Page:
Cerebrospinal fluid detection showing inserted sensor strip and four-digit readout. (Credit: Minghan Xian, et al.)

Researchers have developed a low-cost, easy-to-use, and highly precise focused ultrasound (FUS) device that can be used on small animal models in preclinical research.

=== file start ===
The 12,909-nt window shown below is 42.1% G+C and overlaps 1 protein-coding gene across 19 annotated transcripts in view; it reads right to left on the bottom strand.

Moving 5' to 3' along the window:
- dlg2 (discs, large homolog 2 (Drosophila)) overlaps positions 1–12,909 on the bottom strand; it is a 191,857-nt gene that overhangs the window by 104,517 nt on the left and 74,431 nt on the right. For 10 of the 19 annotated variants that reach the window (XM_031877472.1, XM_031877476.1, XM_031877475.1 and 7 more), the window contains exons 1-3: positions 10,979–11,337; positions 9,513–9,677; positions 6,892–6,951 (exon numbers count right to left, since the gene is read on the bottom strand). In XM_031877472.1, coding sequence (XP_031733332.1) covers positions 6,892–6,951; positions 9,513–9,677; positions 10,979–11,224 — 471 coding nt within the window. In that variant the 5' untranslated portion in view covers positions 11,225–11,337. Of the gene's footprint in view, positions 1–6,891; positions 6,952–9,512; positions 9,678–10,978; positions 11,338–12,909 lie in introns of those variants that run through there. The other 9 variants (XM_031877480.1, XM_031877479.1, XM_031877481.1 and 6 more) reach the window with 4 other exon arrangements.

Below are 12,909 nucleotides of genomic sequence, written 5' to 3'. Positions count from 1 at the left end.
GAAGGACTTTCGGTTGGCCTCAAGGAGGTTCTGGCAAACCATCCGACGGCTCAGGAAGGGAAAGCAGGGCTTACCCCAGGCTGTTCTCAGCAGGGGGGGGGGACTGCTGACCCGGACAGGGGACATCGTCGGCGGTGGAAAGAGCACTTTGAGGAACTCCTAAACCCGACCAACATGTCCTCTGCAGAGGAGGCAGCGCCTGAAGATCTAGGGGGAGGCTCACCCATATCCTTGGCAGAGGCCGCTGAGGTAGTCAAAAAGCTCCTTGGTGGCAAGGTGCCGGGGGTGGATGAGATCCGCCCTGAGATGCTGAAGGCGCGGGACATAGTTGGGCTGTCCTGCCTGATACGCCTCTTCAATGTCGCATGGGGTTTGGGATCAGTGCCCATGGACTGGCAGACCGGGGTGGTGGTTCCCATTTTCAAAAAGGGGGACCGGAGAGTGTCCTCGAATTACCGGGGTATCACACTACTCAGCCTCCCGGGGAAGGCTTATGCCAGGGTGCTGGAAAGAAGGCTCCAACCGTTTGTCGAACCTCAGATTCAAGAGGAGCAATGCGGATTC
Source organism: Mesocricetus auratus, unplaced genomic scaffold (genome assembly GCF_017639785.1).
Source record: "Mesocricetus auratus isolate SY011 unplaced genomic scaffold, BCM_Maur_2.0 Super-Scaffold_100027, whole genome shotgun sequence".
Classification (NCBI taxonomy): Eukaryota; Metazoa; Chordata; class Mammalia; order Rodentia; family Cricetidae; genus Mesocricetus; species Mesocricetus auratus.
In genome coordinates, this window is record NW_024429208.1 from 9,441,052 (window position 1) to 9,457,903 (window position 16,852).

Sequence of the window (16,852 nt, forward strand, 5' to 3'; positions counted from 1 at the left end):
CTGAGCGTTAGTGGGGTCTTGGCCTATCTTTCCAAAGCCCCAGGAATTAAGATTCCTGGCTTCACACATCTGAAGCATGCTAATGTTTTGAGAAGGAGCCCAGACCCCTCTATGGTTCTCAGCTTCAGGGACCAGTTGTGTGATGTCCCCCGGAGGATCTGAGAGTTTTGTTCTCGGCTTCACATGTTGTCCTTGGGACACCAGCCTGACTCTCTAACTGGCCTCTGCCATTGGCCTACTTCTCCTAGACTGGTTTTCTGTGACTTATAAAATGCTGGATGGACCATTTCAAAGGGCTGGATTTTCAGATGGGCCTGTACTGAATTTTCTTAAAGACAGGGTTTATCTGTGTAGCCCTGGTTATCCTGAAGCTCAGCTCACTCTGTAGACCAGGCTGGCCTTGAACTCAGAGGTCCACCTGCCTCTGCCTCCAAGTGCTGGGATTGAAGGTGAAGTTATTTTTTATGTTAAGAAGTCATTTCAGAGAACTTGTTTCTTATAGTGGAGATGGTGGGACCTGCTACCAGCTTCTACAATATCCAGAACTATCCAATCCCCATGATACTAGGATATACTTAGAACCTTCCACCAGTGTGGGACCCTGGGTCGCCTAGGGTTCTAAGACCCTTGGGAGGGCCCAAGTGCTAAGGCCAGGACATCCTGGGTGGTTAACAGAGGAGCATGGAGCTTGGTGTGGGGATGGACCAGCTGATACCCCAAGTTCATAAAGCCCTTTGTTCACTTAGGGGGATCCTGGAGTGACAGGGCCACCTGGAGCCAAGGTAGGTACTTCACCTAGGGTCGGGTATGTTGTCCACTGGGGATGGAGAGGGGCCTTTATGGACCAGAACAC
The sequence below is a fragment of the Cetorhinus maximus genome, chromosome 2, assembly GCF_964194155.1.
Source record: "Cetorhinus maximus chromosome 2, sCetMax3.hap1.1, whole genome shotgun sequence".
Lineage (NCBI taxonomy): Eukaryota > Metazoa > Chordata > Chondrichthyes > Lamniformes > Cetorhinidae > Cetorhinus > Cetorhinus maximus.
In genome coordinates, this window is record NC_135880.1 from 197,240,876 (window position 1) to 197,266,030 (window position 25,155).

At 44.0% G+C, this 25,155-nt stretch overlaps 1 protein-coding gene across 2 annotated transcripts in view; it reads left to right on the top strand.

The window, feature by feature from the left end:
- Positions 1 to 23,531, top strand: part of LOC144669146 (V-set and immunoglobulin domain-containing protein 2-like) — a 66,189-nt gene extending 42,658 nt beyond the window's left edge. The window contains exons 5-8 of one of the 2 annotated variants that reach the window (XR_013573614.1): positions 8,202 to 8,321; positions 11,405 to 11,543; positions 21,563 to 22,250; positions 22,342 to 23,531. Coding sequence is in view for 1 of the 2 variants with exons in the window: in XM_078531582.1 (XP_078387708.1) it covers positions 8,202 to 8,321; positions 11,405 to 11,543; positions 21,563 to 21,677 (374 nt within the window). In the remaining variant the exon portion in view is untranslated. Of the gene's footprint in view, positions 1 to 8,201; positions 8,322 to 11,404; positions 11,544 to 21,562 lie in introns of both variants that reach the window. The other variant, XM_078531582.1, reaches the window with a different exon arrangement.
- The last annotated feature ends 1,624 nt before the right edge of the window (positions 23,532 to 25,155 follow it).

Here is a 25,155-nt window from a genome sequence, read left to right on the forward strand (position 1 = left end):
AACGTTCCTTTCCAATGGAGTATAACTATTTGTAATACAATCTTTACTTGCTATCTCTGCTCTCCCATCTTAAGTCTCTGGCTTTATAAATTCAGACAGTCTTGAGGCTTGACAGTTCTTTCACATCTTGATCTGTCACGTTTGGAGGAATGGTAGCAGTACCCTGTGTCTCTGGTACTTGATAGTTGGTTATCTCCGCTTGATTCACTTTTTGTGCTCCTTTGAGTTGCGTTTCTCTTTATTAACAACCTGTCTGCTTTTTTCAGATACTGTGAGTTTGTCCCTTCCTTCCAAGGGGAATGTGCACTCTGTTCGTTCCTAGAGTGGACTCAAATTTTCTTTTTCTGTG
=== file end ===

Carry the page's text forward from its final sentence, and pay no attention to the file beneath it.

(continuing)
The FUS transducer, created inhouse using a 3D printer, costs about $80 to fabricate. It can be integrated with a commercially available stereotactic frame to precisely target a mouse brain. The device achieves submillimeter targeting accuracy and has a tunable drug-delivery outcome. In addition, using higher frequency FUS transducers decreased the blood-brain barrier (BBB) opening volume and improved the precision of FUS-BBB opening in targeting individual structures in the mouse brain. To create the transducer, the team connected wires to the electrodes on the elements. The rest of the parts were made on a 3D printer. With the use of a stereotactic frame, the team was able to target the exact location they wanted in the brain, which eliminated one of the barriers to more widespread use of the FUS technique. The design is available on Github. The team used contrast-enhanced MRI to measure the BBB opening volume at different acoustic pressures.

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